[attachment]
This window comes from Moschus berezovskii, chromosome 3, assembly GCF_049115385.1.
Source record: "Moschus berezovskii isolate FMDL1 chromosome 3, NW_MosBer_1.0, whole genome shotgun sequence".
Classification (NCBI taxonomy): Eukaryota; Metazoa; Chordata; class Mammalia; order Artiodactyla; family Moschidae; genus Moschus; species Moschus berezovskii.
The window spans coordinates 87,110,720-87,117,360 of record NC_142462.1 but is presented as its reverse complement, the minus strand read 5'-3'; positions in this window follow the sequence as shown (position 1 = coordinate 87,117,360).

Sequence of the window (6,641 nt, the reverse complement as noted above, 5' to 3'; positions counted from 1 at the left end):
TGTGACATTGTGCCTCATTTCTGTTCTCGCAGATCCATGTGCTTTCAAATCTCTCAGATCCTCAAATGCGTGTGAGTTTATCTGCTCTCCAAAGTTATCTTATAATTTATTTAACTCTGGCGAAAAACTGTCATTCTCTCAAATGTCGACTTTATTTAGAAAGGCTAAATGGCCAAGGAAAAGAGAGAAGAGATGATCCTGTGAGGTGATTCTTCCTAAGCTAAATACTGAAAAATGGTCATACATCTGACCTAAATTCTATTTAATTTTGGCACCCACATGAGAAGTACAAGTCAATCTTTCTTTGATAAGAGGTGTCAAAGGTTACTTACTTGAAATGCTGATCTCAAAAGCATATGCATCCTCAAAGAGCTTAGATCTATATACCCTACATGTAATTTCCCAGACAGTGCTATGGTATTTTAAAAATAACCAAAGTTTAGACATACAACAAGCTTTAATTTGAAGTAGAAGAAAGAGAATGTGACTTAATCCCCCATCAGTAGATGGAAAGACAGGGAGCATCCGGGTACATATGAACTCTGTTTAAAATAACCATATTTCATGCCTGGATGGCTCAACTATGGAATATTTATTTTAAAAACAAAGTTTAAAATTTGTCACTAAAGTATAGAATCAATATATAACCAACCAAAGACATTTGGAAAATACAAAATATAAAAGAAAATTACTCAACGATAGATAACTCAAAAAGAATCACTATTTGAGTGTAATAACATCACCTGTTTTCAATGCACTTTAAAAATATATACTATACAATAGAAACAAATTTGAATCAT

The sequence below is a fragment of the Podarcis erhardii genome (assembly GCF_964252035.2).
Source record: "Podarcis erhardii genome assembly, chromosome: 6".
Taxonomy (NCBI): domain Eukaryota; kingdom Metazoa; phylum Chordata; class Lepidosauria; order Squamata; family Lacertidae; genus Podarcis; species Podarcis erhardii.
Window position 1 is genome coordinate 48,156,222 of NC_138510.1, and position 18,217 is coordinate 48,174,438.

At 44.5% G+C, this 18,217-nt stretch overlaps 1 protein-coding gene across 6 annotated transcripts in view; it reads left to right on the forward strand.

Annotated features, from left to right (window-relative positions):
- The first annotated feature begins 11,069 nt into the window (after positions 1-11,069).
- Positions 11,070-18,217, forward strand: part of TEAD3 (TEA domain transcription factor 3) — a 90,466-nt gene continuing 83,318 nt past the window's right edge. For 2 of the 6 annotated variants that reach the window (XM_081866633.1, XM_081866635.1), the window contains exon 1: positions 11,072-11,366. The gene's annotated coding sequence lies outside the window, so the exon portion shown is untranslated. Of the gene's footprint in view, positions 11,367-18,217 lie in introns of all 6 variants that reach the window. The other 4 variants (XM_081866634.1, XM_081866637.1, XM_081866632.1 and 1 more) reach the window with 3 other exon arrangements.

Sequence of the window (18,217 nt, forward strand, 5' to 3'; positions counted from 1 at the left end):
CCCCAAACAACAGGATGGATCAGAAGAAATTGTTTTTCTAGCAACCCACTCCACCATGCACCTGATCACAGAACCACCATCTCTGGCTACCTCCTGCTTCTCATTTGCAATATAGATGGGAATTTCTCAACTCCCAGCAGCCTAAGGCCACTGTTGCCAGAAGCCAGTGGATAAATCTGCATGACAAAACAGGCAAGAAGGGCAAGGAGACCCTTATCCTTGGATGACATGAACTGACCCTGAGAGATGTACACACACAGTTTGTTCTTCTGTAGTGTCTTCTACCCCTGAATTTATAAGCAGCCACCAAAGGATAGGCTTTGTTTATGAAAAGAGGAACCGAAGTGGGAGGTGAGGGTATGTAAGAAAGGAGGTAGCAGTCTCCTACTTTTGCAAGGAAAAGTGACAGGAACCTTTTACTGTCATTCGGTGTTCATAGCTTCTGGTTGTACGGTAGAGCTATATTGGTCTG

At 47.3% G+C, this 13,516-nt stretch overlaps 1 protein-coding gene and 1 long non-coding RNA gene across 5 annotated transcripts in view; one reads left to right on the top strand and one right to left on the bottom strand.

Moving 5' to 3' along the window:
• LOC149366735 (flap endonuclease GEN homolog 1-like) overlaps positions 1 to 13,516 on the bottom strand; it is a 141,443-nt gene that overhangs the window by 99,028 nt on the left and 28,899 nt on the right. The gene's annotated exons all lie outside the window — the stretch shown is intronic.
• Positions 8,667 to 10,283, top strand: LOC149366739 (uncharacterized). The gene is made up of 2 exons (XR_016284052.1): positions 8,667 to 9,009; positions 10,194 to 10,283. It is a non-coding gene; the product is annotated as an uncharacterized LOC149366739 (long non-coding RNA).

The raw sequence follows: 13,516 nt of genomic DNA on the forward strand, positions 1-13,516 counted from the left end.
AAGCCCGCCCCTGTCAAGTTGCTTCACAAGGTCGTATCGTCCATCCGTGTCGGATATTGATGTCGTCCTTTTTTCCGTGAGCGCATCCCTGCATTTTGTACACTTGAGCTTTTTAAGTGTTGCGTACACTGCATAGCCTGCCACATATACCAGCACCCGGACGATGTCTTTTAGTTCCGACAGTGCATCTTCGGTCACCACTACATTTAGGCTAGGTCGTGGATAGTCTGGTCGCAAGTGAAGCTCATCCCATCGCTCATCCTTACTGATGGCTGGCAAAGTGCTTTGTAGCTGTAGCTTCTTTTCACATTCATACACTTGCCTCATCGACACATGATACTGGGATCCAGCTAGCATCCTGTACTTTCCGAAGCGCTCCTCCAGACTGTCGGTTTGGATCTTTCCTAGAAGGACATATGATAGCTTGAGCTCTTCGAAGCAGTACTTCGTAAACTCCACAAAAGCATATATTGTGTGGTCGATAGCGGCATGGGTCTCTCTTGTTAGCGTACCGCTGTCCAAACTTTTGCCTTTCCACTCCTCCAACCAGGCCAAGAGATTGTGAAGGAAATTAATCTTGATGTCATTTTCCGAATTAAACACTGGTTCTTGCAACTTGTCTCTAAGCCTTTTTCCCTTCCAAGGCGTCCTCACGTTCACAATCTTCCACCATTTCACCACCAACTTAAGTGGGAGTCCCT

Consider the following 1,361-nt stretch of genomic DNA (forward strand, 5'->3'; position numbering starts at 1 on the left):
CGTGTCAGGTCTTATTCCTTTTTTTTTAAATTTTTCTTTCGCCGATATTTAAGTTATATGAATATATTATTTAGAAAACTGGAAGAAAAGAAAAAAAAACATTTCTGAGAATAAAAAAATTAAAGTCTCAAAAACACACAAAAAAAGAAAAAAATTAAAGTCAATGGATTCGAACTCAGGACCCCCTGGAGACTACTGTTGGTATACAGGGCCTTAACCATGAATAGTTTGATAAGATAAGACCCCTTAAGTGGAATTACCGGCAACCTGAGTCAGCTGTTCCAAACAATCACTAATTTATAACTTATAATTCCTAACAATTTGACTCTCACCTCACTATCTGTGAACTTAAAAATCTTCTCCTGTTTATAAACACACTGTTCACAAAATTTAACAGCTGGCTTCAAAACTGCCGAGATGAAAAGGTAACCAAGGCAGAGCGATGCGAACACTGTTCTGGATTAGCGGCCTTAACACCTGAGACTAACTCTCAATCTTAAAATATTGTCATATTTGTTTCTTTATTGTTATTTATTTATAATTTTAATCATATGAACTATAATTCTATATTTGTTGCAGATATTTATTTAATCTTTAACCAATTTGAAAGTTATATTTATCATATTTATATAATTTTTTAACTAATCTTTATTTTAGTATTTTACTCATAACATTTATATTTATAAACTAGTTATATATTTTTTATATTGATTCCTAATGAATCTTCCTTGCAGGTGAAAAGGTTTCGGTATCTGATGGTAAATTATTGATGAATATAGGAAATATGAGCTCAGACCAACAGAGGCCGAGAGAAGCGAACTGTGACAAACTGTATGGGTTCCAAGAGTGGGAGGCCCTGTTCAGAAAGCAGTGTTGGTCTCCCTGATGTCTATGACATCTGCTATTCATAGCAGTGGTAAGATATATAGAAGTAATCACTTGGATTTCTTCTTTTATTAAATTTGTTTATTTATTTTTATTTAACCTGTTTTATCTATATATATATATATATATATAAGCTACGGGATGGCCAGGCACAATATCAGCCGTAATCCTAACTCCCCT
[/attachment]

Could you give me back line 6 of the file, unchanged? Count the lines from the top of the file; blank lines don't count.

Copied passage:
TGTGACATTGTGCCTCATTTCTGTTCTCGCAGATCCATGTGCTTTCAAATCTCTCAGATCCTCAAATGCGTGTGAGTTTATCTGCTCTCCAAAGTTATCTTATAATTTATTTAACTCTGGCGAAAAACTGTCATTCTCTCAAATGTCGACTTTATTTAGAAAGGCTAAATGGCCAAGGAAAAGAGAGAAGAGATGATCCTGTGAGGTGATTCTTCCTAAGCTAAATACTGAAAAATGGTCATACATCTGACCTAAATTCTATTTAATTTTGGCACCCACATGAGAAGTACAAGTCAATCTTTCTTTGATAAGAGGTGTCAAAGGTTACTTACTTGAAATGCTGATCTCAAAAGCATATGCATCCTCAAAGAGCTTAGATCTATATACCCTACATGTAATTTCCCAGACAGTGCTATGGTATTTTAAAAATAACCAAAGTTTAGACATACAACAAGCTTTAATTTGAAGTAGAAGAAAGAGAATGTGACTTAATCCCCCATCAGTAGATGGAAAGACAGGGAGCATCCGGGTACATATGAACTCTGTTTAAAATAACCATATTTCATGCCTGGATGGCTCAACTATGGAATATTTATTTTAAAAACAAAGTTTAAAATTTGTCACTAAAGTATAGAATCAATATATAACCAACCAAAGACATTTGGAAAATACAAAATATAAAAGAAAATTACTCAACGATAGATAACTCAAAAAGAATCACTATTTGAGTGTAATAACATCACCTGTTTTCAATGCACTTTAAAAATATATACTATACAATAGAAACAAATTTGAATCAT